Commitment Issues & College Admissions

Izzy Morris, Features Editor

Applying to college is like committing to a relationship – it’s scary, complicated, and often misguided. As early decision and early action outcomes are announced, seniors’ dreams are either coming true by acceptances, being crushed by rejections, or only slightly impaired by deferrals. 


The standard way of applying to schools is “regular decision” — applications aren’t due until around January, and acceptances aren’t released until around March/April. While this is the norm around most parts of the country, many students at Park City High School have reserved this route for B-team schools and opted to apply early to their top-choice schools. 


Many people apply early decision or early action in hopes of increasing their chances of getting accepted into their dream schools. However, after doing a little bit of research, it’s much more complicated than just “higher acceptance rates.” Thus, here’s a basic guide to all the different opportunities that await you through CommonApp. 


Under any early application process, applicants apply typically before November and will find out whether they were accepted (you got in!), deferred (you have to apply regular decision), or rejected (no dream school for you!) typically around mid-December. The part where the processes differ is the level of commitment to the school. There’s early decision, restricted early action, and early action, and while sometimes the option between the three is yours, most often colleges will only offer one or two of them. 


The most committed of all of these is early decision, or ED. When applicants choose the ED option, they can only apply to that one school during the early application period, and they must attend that college if they are accepted. ED is often considered controversial because it disproportionally benefits high-income students. Lower-income students don’t have the same privilege as wealthier students to comfortably sign an agreement to attend without knowing how much financial aid they can qualify for.


Regardless, ED is quite popular among students, because it’s perceived to help someone’s chances significantly. However, this isn’t entirely true, and it changes drastically depending on the college. For example, Johns Hopkins University admits only 12% of applicants during the regular decision period, but 32% of applicants are admitted ED. For such a prestigious university, a 20% acceptance difference for applying ED vs regular is a significant advantage.


On the other hand, Yale University accepts 6% of their applicants regular decision, and 12% early decision. While a 6% added benefit is certainly better than nothing, this percentage is pretty small, and small percentages like this are common among Ivy League and other prestigious schools. It’s important to do your research prior to applying early decision, to make sure you are creating the best chances at your favorite schools, and you don’t end up bound to insurmountable debt.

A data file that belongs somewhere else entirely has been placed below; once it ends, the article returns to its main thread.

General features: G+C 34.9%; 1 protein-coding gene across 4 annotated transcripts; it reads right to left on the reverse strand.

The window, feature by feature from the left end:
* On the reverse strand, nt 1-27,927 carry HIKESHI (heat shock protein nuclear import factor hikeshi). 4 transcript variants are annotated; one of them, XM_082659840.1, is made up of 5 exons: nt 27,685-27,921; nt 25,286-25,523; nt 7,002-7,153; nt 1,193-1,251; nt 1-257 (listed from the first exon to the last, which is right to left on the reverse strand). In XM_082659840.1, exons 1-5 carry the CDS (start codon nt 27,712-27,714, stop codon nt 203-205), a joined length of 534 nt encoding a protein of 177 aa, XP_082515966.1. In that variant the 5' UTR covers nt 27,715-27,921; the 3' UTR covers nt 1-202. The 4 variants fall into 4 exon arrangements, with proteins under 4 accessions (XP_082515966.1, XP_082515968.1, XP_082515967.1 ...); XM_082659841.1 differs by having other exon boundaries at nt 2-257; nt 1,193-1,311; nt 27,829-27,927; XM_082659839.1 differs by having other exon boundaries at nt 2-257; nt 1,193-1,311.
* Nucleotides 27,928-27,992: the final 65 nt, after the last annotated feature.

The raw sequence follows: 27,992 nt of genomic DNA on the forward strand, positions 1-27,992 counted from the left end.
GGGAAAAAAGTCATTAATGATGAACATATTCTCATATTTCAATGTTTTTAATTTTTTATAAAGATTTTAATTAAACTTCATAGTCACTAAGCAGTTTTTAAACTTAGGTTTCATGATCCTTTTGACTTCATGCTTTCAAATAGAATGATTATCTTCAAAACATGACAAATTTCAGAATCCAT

On the ladder of commitment, one step down from ED would be restricted early action, or REA. REA entails the same early application and acceptance process, and similarly to ED, you can only do it to one school. Where it differs from ED is the binding factor and guaranteed increase in acceptances, both of which REA lacks. REA essentially just tells a college that you’re truly interested in attending that institution. However, it won’t increase your chances nearly as much as ED does, and actually finding out the variability in its effectiveness is a lot harder. It’s still pretty popular, and a lot of that can be attributed to the lack of options at certain schools, or the slightly-misguided perception that it aids chances significantly. 


The most common of the three is early action. The root of its popularity? Commitment issues! You don’t have to settle down with just one attractive college, you can do it to as many schools as you have the bandwidth to apply for. The only difference between early action and regular decision is obvious — it’s earlier! It doesn’t help your chances by much (if anything at all), but the advantages of this are that you can get your applications out of the way earlier, and you can have more time to make the ever-impending decision of where you want to study. 


While the tendency for students to make rash decisions based upon misguided perceptions in pursuit of easy acceptance to their dream schools can be widely prevalent, making an informed decision about the type of commitment you’re making to colleges is vital to ensure the most optimal outcome for your future. 


Whether our Park City High School seniors applied ED, REA, EA, or regular decision, we wish them the best of luck with acceptances, and we extend our congratulations to those who have been accepted!